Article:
THQ's Cory Ledesma has delivered a blunt message to consumers buying used copies of his company's games: they're cheating the publisher out of money.
When THQ (and EA, etc) make an end run around first sale doctrine, disallowing their customers to sell used games feature-complete, THQ is cheating the customer out of value.
It would probably be worth rereading "Jeff Bezos' open letter on used book sales" from 2002, where he responds to the Authors' Guild suit against Amazon's practice of selling used books on the same page as the new ones.
And let's also add that the folks who published the used games and books are the same companies that published the originals. Publishers are competing against themselves. If they don't want to compete against used games, make fewer prints of the original. And make games good enough over a long period of time that gamers don't want to sell them!
Now admittedly, there are all sorts of ways that the game/printed book analogy is already well past its prime, as I've written about a bit under the trope of the virtual rare book room. Steam, the Wii store, and (ironically) even the Kindle have all killed the concept of game/book-as-encapsulated-commodity, and all shift power and value from consumer to producer just as THQ is doing here.
As Matt's pointed out about the Wii virtual store, "If our Wii dies, I'll have to buy it all over again or hassle customer support to move our games over in some way." Steam's not as bad in a sense, and I can always lend my Kindle library to someone else just by loaning them my Kindle (in some ways more useful than loaning a single book), but the point is clear. Commodities have changed in ways that the producer has designed to increase their hold on copyright.
Embarrassingly, I've purchased at least twice from each of those three outlets. At least Matt has started voting with dollars. "Until there is some sort of portability for these purchases -- at least to the same hardware or new Nintendo systems -- we're not buying anything else in Nintendo's virtual storefront." I'm still trading my rights for convenience. Well, starting now, I'll never buy another THQ wrestling game new! I wish the other compromises were as easily avoided.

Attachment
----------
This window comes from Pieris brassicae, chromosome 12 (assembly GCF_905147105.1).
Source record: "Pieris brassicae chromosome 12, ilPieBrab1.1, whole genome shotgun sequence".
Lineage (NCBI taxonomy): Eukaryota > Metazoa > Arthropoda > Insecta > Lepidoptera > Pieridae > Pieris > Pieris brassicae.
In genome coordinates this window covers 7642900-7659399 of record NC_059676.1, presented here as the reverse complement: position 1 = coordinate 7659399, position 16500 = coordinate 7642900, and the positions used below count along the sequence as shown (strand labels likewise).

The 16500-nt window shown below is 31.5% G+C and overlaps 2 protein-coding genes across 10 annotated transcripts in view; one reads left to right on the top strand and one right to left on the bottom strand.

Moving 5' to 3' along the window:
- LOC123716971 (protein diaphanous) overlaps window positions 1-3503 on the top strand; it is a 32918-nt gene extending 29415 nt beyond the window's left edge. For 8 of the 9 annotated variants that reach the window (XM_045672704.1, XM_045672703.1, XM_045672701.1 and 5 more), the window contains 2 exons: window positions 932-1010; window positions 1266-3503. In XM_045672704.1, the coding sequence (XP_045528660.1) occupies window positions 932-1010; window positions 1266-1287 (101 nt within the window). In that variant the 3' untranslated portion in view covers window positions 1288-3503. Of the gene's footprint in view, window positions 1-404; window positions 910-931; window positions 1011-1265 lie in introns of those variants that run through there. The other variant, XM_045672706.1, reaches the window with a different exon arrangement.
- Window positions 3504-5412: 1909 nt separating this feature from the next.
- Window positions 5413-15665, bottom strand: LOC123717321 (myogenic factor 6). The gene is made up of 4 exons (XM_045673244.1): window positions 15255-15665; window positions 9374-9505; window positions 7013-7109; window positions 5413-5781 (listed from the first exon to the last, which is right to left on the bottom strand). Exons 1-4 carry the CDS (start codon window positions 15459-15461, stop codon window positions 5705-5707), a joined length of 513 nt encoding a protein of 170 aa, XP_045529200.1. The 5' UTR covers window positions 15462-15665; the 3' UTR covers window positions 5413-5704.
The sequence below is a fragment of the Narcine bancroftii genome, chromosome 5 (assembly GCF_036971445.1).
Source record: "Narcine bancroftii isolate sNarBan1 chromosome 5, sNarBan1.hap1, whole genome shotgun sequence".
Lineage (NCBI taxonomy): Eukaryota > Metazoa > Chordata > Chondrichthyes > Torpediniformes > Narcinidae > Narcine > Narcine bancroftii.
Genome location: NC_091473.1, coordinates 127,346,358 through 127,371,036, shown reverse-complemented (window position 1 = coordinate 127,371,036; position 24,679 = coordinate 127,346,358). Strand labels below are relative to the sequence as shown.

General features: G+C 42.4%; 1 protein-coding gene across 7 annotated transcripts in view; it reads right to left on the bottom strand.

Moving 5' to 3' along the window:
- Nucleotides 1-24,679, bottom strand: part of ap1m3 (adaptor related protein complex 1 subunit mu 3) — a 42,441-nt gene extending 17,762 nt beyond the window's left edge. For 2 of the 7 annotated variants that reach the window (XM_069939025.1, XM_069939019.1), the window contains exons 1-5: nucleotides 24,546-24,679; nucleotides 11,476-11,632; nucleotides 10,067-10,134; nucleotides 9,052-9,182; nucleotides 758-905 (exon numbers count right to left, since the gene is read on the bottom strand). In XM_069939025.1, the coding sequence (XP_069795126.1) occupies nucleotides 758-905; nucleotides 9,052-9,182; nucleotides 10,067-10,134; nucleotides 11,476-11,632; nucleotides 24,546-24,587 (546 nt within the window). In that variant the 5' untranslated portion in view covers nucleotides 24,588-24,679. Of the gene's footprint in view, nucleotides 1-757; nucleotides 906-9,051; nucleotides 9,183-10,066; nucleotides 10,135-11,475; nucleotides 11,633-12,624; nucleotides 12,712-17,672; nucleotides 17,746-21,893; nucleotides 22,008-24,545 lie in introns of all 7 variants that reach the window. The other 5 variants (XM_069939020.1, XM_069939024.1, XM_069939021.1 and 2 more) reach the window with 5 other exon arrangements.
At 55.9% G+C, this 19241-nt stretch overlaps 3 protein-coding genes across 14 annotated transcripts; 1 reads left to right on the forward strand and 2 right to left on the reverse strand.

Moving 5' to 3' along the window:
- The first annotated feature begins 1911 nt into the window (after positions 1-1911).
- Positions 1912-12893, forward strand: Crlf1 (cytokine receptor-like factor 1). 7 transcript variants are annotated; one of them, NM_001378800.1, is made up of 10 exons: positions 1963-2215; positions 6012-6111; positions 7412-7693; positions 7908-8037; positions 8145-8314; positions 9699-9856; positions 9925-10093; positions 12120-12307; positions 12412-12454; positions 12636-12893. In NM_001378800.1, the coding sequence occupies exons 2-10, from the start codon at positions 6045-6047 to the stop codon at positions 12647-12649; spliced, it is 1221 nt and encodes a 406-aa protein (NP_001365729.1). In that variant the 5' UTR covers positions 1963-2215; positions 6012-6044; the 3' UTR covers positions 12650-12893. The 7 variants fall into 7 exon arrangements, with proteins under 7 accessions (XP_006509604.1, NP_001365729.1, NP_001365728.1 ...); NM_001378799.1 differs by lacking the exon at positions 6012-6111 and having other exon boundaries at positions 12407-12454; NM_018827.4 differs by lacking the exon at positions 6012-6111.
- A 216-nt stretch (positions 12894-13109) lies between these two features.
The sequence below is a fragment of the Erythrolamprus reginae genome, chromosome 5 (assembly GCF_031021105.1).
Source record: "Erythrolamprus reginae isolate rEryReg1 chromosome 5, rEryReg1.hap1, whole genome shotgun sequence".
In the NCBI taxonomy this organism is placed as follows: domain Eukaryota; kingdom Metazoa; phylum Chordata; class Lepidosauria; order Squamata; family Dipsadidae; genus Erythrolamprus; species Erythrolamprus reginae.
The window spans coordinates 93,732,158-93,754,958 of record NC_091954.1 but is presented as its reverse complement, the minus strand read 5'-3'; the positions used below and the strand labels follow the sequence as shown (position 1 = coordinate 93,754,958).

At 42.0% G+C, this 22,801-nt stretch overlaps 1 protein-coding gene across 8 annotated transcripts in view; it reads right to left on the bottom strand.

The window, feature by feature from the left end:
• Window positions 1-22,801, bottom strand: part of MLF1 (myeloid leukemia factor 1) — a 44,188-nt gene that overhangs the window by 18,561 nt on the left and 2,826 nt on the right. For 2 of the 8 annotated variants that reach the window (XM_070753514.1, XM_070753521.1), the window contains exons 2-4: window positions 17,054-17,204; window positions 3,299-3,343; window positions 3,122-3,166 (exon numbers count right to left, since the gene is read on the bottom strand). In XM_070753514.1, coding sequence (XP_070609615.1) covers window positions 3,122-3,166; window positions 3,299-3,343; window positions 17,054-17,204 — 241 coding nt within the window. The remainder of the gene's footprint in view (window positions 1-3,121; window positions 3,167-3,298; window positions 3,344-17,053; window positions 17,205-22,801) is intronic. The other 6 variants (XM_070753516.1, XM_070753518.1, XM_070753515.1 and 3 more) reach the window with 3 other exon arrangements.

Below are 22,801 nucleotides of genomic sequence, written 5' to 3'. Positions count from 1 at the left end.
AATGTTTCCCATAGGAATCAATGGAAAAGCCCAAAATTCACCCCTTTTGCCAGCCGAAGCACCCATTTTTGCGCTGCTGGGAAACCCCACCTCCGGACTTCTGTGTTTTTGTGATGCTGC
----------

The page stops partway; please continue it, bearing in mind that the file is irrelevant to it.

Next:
I believe THQ sees it as selling two things in one box:
1) Game with single-player and local multiplayer.
2) A subscription to the online multiplayer (i.e. access to a service).
The former costs practically nothing to THQ after the transaction while the latter may have ongoing maintenance costs. It's a one-time subscription fee, good until THQ shuts down its servers (which it has hopefully outlined in the end-user agreement).
That they sell these two in one box and don't distinguish between them could be problematic for consumers, but this is an education problem.
And while it might be nice to transfer subscriptions or services (which is what the online access most closely resembles, to me) there are legitimate reasons companies might not want to do that. So the game is a physical product subject to the first-sale doctrine. The subscription/service ... I don't believe it has to be. I'm open to evidence to the contrary.
And THQ has fulfilled their obligation. They sold a product and a service to the consumer buying it new. The people buying a THQ game used are not customers of THQ, they are customers of that person or business selling it second-hand.
The real issue isn't whether "legitimate reasons" exist for treating networked portions of the game differently than the single-player. What we see in the THQ case is that the game publishers are using a new vs. used distinction, not the distinction of single-player vs. networked. There's a lesson for us in their word choice.
My post tried to make clear that there's nothing inherently new about this conversation; EA and Rockstar have long since separated out networking from single-player gameplay. What's being pushed forward with the THQ incident is that publishers don't like new, and that pushing network into the "two in one box" is pretty clearly another foray into, as Steam and Wii do much more gracefully, removing the connection between box and first sale completely.
Call me arbitrary but somehow when it is a fight between publishers getting more money and GameStop, Wal-Mart or Target I'm on the side of the publishers.
It is the American way to buy low and sell high, Americans are always for the quick buck. But what the game resellers are only buying un-naturally low and selling un-naturally high... that chafes me.
Again, I'm not saying my point of view is correct it is merely how I feel. I feel deep down that GameStop is slimey, they remind me of what Jimmy Stewart said in 'It's a Wonderful Life': " When there is a bank run only Jimmy can see that "Potters not selling - Potters buying!"